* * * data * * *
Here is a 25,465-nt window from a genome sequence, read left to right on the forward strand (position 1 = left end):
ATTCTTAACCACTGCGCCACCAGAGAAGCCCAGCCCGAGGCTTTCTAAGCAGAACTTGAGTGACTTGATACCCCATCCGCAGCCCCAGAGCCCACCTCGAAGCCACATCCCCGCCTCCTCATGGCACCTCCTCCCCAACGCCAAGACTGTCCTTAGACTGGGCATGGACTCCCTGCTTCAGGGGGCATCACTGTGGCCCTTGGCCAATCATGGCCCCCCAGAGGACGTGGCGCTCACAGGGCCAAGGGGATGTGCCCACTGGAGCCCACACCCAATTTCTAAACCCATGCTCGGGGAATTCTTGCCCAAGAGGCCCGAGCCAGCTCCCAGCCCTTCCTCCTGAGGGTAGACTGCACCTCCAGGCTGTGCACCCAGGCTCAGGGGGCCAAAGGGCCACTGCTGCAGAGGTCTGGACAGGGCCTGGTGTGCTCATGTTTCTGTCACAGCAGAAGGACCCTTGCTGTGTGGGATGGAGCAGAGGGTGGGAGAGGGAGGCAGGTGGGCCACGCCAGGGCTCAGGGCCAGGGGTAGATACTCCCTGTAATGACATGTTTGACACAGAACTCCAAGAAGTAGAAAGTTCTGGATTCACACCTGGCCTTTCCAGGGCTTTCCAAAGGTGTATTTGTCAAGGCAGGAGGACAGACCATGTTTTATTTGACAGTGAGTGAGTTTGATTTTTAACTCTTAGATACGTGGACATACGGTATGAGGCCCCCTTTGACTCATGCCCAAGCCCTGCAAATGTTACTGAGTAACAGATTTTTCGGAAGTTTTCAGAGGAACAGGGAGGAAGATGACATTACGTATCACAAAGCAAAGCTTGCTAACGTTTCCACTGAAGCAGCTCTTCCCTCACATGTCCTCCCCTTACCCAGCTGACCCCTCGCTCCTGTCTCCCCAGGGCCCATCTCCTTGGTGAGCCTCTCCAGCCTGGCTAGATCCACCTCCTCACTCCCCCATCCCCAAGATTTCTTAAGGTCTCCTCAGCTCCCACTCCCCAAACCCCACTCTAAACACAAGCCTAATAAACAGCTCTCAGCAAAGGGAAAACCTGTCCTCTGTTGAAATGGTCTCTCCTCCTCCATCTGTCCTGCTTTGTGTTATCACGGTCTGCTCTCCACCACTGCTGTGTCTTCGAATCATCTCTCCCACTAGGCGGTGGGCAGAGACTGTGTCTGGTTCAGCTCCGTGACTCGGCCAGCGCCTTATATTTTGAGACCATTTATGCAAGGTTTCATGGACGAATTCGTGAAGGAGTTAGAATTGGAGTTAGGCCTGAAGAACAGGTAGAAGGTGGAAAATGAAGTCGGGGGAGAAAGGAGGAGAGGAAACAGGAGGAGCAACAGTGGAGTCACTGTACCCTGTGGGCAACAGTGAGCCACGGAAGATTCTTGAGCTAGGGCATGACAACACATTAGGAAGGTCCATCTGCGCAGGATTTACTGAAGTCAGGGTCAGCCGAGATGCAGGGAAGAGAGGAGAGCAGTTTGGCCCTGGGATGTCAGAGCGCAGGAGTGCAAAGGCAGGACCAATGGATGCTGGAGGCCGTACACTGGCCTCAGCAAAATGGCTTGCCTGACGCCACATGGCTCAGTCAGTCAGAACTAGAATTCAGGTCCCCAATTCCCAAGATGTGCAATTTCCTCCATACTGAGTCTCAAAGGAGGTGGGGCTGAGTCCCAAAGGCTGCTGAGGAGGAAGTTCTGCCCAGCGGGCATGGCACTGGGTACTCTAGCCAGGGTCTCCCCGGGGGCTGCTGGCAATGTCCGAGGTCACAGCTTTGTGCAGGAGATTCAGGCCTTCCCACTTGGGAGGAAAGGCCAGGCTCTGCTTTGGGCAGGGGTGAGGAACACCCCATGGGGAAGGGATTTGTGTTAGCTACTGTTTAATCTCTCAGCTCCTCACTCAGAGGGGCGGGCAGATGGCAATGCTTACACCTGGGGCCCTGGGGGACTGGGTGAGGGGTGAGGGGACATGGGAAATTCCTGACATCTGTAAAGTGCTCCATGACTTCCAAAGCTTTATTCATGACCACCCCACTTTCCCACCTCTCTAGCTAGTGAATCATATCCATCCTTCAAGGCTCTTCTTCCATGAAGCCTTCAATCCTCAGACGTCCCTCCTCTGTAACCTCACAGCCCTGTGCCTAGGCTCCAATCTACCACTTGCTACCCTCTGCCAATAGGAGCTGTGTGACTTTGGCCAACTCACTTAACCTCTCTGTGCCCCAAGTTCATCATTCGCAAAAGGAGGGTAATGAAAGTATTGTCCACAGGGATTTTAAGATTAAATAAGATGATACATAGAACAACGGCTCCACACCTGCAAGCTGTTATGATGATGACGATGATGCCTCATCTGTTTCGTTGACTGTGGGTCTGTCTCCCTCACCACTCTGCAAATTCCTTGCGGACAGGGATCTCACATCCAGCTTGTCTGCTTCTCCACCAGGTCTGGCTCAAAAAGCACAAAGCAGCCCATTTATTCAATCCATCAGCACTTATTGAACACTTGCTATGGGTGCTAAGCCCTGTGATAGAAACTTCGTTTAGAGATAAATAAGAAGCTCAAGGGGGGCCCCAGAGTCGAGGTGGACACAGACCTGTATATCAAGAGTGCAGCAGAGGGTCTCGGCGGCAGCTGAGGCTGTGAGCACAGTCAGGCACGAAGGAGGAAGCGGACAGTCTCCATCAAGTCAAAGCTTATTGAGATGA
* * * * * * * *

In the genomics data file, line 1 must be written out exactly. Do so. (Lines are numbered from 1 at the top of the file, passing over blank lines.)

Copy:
Here is a 25,465-nt window from a genome sequence, read left to right on the forward strand (position 1 = left end):